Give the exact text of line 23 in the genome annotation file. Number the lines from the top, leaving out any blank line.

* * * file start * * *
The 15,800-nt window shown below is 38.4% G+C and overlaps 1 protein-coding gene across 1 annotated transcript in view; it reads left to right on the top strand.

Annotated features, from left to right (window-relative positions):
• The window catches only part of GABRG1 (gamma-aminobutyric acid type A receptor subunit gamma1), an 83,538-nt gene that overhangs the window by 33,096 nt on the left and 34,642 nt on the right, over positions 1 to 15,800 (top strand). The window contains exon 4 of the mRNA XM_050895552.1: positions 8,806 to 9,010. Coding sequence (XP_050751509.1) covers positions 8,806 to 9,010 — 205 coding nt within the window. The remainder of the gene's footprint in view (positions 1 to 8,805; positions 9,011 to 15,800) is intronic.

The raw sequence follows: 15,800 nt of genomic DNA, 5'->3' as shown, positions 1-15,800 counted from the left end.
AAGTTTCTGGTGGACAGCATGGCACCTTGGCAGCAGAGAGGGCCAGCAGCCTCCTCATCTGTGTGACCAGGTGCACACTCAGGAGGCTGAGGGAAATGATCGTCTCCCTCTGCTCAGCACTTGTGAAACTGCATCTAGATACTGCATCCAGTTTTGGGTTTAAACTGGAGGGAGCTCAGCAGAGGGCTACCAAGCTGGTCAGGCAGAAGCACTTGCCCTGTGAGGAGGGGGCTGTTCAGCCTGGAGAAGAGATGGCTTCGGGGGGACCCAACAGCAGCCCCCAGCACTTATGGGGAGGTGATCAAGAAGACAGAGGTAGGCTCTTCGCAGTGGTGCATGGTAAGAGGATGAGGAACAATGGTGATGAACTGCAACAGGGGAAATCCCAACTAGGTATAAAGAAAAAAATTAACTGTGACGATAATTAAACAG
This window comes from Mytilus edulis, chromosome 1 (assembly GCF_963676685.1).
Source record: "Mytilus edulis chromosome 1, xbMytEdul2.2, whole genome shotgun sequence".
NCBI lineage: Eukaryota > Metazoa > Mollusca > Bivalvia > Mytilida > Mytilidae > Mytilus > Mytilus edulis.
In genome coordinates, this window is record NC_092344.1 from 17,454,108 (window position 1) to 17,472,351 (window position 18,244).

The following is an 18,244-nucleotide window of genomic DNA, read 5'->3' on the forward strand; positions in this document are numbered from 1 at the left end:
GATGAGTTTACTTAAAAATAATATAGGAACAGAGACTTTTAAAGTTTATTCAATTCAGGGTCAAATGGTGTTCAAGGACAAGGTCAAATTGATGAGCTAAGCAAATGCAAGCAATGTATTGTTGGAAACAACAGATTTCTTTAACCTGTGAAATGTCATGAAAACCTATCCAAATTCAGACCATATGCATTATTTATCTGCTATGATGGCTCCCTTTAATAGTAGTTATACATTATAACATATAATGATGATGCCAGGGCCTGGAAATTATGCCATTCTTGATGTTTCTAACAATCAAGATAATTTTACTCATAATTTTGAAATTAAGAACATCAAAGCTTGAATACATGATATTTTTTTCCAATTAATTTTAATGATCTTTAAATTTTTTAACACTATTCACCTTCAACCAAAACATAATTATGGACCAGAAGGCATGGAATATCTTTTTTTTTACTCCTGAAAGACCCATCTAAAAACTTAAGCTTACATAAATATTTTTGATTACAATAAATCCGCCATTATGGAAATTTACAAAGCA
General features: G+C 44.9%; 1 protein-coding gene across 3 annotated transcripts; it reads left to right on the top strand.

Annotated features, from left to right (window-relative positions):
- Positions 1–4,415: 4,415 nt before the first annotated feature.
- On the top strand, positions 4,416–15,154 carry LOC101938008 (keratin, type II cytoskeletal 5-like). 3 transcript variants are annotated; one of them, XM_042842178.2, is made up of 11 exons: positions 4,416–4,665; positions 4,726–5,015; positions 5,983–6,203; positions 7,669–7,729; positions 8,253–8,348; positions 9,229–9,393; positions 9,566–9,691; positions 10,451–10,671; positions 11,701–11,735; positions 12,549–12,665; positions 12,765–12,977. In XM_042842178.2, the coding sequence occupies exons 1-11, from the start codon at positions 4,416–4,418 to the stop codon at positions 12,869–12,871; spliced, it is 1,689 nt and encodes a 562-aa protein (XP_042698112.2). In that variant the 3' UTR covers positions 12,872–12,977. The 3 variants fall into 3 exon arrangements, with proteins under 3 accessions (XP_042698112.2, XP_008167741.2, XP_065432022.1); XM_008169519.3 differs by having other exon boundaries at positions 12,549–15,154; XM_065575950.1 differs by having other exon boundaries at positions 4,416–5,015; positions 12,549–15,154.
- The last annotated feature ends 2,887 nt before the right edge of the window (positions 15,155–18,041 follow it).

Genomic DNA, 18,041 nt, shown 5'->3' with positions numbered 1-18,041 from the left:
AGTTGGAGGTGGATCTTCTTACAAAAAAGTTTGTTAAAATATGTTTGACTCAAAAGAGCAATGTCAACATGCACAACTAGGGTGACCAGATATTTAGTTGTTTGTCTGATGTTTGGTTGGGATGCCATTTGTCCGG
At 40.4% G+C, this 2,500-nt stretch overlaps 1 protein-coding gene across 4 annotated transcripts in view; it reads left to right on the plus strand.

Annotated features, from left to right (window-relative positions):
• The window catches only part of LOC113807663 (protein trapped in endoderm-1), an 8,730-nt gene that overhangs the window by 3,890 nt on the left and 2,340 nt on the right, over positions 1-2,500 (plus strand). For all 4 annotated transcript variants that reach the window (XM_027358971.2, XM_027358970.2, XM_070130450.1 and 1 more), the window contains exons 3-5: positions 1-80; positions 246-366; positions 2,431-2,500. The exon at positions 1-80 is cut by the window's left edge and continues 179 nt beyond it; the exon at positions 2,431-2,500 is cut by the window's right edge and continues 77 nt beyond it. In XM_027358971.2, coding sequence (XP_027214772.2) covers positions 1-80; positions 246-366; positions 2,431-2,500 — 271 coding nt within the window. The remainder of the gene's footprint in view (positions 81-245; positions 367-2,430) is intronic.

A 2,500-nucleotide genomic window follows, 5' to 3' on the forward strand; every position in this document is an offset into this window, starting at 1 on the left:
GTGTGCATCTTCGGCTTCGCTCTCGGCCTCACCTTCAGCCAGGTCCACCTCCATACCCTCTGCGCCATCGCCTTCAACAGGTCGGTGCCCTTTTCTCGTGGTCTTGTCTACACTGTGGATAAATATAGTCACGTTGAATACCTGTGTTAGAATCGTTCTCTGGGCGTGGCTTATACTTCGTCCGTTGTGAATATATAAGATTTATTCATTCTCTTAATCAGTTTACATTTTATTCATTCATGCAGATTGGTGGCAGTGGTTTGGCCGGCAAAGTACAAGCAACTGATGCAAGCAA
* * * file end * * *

GTGTGCATCTTCGGCTTCGCTCTCGGCCTCACCTTCAGCCAGGTCCACCTCCATACCCTCTGCGCCATCGCCTTCAACAGGTCGGTGCCCTTTTCTCGTGGTCTTGTCTACACTGTGGATAAATATAGTCACGTTGAATACCTGTGTTAGAATCGTTCTCTGGGCGTGGCTTATACTTCGTCCGTTGTGAATATATAAGATTTATTCATTCTCTTAATCAGTTTACATTTTATTCATTCATGCAGATTGGTGGCAGTGGTTTGGCCGGCAAAGTACAAGCAACTGATGCAAGCAA